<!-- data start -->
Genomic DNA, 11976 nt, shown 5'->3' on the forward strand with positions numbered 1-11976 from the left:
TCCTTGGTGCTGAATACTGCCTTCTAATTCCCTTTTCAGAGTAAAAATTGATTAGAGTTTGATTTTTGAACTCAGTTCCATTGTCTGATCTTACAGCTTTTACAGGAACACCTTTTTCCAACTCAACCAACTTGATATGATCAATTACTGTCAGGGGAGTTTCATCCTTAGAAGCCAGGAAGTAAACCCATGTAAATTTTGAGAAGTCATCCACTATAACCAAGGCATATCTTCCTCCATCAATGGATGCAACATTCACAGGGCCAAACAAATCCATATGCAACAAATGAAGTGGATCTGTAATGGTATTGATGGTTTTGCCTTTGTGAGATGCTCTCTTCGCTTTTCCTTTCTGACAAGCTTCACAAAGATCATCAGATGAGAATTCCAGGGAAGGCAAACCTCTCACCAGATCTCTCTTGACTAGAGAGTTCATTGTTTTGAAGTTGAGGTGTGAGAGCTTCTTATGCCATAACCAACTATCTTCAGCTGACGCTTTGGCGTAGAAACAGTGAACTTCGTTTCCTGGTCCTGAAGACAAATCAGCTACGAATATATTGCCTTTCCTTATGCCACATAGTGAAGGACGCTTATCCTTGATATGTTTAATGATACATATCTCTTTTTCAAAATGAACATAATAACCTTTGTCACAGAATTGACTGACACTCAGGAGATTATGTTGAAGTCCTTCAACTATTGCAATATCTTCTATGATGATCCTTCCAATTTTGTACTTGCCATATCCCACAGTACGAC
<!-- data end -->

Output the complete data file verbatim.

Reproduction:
Genomic DNA, 11976 nt, shown 5'->3' on the forward strand with positions numbered 1-11976 from the left:
TCCTTGGTGCTGAATACTGCCTTCTAATTCCCTTTTCAGAGTAAAAATTGATTAGAGTTTGATTTTTGAACTCAGTTCCATTGTCTGATCTTACAGCTTTTACAGGAACACCTTTTTCCAACTCAACCAACTTGATATGATCAATTACTGTCAGGGGAGTTTCATCCTTAGAAGCCAGGAAGTAAACCCATGTAAATTTTGAGAAGTCATCCACTATAACCAAGGCATATCTTCCTCCATCAATGGATGCAACATTCACAGGGCCAAACAAATCCATATGCAACAAATGAAGTGGATCTGTAATGGTATTGATGGTTTTGCCTTTGTGAGATGCTCTCTTCGCTTTTCCTTTCTGACAAGCTTCACAAAGATCATCAGATGAGAATTCCAGGGAAGGCAAACCTCTCACCAGATCTCTCTTGACTAGAGAGTTCATTGTTTTGAAGTTGAGGTGTGAGAGCTTCTTATGCCATAACCAACTATCTTCAGCTGACGCTTTGGCGTAGAAACAGTGAACTTCGTTTCCTGGTCCTGAAGACAAATCAGCTACGAATATATTGCCTTTCCTTATGCCACATAGTGAAGGACGCTTATCCTTGATATGTTTAATGATACATATCTCTTTTTCAAAATGAACATAATAACCTTTGTCACAGAATTGACTGACACTCAGGAGATTATGTTGAAGTCCTTCAACTATTGCAATATCTTCTATGATGATCCTTCCAATTTTGTACTTGCCATATCCCACAGTACGAC